Results. Forty Iraqi arab Muslim patients with psoriasis were included in the study. Ten of the 40 patients had a family history of psoriasis. The age of the patients ranged from 12-52 years old, with 18 males and 22 females.
Patients with psoriasis were divided into 2 groups: plaque-type and other types of psoriasis as shown in Table 1. Other types of psoriasis included nail, scalp, palmoplantar, flexural, and pustular types.
The frequencies for significantly elevated HLA-DRB1 alleles identified by PCR-SSO in 40 patients with psoriasis compared to controls are shown in Table 2. Human leukocyte antigen-DRB1*0102 and* 0306 were the most common allele frequencies in patients with psoriasis as compared to the healthy control group. In contrast, HLA-DRB1*0701, *0802, *1101, and *1401 showed no significant association with plaque psoriasis, while other HLA-DRB1 alleles that were tested failed to show any statistically significant association.
Table 3 shows that the most common allele associated with plaque psoriasis as compared to other forms of psoriasis is HLA-DRB1*1101. On the other hand, HLA-DRB1*0102 was significantly associated with other types of psoriasis.
From Table 1, HLA-DRB1*0306 was significantly associated with all types of psoriasis in comparison with control groups, but the allele is not associated with plaque-type or other types of psoriasis when we compare both groups as shown in Table 3.
Discussion. Psoriasis is a disease with multiple etiological factors, both environmental and genetic factors can determine the clinical and susceptibility patterns of the disease. (12,13) Part of the genetic predisposition is due to genes within the major histocompatibility complex (MHC). (14,15)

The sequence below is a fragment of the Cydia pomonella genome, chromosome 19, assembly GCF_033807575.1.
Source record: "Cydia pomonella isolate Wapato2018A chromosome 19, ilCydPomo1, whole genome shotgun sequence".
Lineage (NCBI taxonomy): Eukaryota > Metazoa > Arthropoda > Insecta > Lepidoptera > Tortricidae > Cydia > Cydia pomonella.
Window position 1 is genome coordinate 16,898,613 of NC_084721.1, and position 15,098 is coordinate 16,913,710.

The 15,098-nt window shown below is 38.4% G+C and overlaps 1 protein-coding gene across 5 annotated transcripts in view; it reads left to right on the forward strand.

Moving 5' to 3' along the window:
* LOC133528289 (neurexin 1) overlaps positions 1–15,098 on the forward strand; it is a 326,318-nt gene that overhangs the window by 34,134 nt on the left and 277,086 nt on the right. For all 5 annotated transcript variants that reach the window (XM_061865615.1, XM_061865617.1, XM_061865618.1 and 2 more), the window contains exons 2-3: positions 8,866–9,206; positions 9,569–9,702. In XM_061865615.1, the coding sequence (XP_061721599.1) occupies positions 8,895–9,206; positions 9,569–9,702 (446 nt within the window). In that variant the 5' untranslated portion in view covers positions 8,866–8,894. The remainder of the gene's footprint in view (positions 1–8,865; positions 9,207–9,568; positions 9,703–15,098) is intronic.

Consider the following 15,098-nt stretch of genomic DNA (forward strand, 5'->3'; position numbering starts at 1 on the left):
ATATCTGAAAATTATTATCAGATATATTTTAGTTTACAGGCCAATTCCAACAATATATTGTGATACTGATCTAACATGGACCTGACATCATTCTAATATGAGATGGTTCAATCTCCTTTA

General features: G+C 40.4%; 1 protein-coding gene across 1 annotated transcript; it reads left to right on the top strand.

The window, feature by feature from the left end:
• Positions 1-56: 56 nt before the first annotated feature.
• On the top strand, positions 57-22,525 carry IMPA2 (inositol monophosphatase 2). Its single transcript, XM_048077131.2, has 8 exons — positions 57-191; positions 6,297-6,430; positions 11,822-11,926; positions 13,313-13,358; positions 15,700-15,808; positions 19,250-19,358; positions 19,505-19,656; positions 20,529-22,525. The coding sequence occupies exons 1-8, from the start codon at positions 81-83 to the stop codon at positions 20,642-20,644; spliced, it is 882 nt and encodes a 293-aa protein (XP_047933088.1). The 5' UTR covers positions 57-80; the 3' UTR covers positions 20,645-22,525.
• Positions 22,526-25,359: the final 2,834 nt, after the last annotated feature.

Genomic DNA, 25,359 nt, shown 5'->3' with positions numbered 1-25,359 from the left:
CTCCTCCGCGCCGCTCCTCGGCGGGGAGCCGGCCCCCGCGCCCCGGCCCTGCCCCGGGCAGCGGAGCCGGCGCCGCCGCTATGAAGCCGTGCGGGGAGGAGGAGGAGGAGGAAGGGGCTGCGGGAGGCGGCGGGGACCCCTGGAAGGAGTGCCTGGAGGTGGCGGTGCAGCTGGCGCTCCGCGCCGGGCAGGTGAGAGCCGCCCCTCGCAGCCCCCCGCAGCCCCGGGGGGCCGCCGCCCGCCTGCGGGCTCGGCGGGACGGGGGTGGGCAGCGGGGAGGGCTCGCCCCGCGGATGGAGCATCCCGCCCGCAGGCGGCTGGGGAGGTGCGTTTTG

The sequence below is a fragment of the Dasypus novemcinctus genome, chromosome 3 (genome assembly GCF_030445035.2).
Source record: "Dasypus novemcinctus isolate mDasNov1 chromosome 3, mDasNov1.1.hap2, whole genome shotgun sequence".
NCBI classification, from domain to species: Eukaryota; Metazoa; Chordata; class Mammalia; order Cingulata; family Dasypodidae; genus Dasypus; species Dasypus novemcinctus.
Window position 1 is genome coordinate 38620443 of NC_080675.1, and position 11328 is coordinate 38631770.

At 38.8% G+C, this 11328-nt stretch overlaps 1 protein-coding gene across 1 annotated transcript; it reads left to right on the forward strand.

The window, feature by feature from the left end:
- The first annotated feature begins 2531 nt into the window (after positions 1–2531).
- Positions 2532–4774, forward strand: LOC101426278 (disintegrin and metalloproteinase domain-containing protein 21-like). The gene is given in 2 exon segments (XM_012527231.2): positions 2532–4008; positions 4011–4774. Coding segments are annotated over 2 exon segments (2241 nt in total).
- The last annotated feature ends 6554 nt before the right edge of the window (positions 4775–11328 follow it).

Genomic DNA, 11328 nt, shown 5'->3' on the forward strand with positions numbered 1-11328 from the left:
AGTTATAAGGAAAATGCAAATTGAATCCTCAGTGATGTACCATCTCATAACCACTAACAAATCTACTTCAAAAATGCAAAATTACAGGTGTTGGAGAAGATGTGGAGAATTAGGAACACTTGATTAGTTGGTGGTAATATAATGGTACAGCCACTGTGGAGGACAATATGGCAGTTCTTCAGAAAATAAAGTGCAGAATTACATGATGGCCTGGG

Studies in different parts of the world have shown that there is an association between Class I and II (MHC) and psoriasis. A Turkish study found that HLA-B57, Cw6, and DRB1*07 alleles are associated with the disease. (7) Human leukocyte antigen-DR13 was found to be significantly associated with plaque psoriasis in an Omani patient. (16)
This study showed that HLA-DRB1*1101 was significantly associated with plaque-type psoriasis, and DRB1*0102 was significantly associated with other types of psoriasis, while DRB1*0306 was significantly associated with all types of psoriasis. These findings are different from other findings mentioned previously from different parts of the world. Two published Iraqi studies on the association of HLA-DRB1 with vitiligo and alopecia areata, showed that HLA-DRB1*1101 was significantly associated with these diseases. (17,18) It has been proposed that there was an association between class II HLA and the occurrence of autoimmune disease. (19,20,21) Vitiligo, alopecia areata, and psoriasis are considered autoimmune diseases, this sheds light on the possibility that the HLA-DRB1*1101 allele may be a risk factor for autoimmune diseases in the Iraqi population.
In our study, psoriasis was significantly associated with HLA-DRB1*01 and *03, while the HLA-DRB1*07 allele had no significant association with the disease as compared to a Turkish study, (7) although DR07 allele carriers in patients with psoriasis is 25% compared to the control group, which was 23%. This can be explained by either low sample size or different ethnic groups.
What is well known is that there is an association between psoriasis and HLA especially Cw0602 which is considered as psoriatic risk gene. With the advent of new therapeutic modalities for psoriasis and the introduction of biological therapy for the treatment of psoriasis, several newly published studies showed that there is no association between HLA-Cw06 genetic status and response to treatment especially ustekinumab and Secukinumab. (22,23) Other study showed that the presence of HLA-A Bw4-80I could result in reduction in the response to treatment with Etanercept. (24) So HLA alleles play an important role in psoriasis pathogenesis with controversial role in response to biological therapy.